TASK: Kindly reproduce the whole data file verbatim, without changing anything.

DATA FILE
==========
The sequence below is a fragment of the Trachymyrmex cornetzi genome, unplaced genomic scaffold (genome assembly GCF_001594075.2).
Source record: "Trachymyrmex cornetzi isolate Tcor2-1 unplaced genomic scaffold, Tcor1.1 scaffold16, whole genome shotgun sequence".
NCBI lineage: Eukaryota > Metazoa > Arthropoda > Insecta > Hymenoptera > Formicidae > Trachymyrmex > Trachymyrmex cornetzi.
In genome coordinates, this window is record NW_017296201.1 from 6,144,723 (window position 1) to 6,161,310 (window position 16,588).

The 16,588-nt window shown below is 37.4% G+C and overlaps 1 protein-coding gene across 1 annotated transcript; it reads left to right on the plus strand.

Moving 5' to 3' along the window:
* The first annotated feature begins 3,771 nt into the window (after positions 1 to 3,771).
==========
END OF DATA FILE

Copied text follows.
The sequence below is a fragment of the Trachymyrmex cornetzi genome, unplaced genomic scaffold (genome assembly GCF_001594075.2).
Source record: "Trachymyrmex cornetzi isolate Tcor2-1 unplaced genomic scaffold, Tcor1.1 scaffold16, whole genome shotgun sequence".
NCBI lineage: Eukaryota > Metazoa > Arthropoda > Insecta > Hymenoptera > Formicidae > Trachymyrmex > Trachymyrmex cornetzi.
In genome coordinates, this window is record NW_017296201.1 from 6,144,723 (window position 1) to 6,161,310 (window position 16,588).

The 16,588-nt window shown below is 37.4% G+C and overlaps 1 protein-coding gene across 1 annotated transcript; it reads left to right on the plus strand.

Moving 5' to 3' along the window:
* The first annotated feature begins 3,771 nt into the window (after positions 1 to 3,771).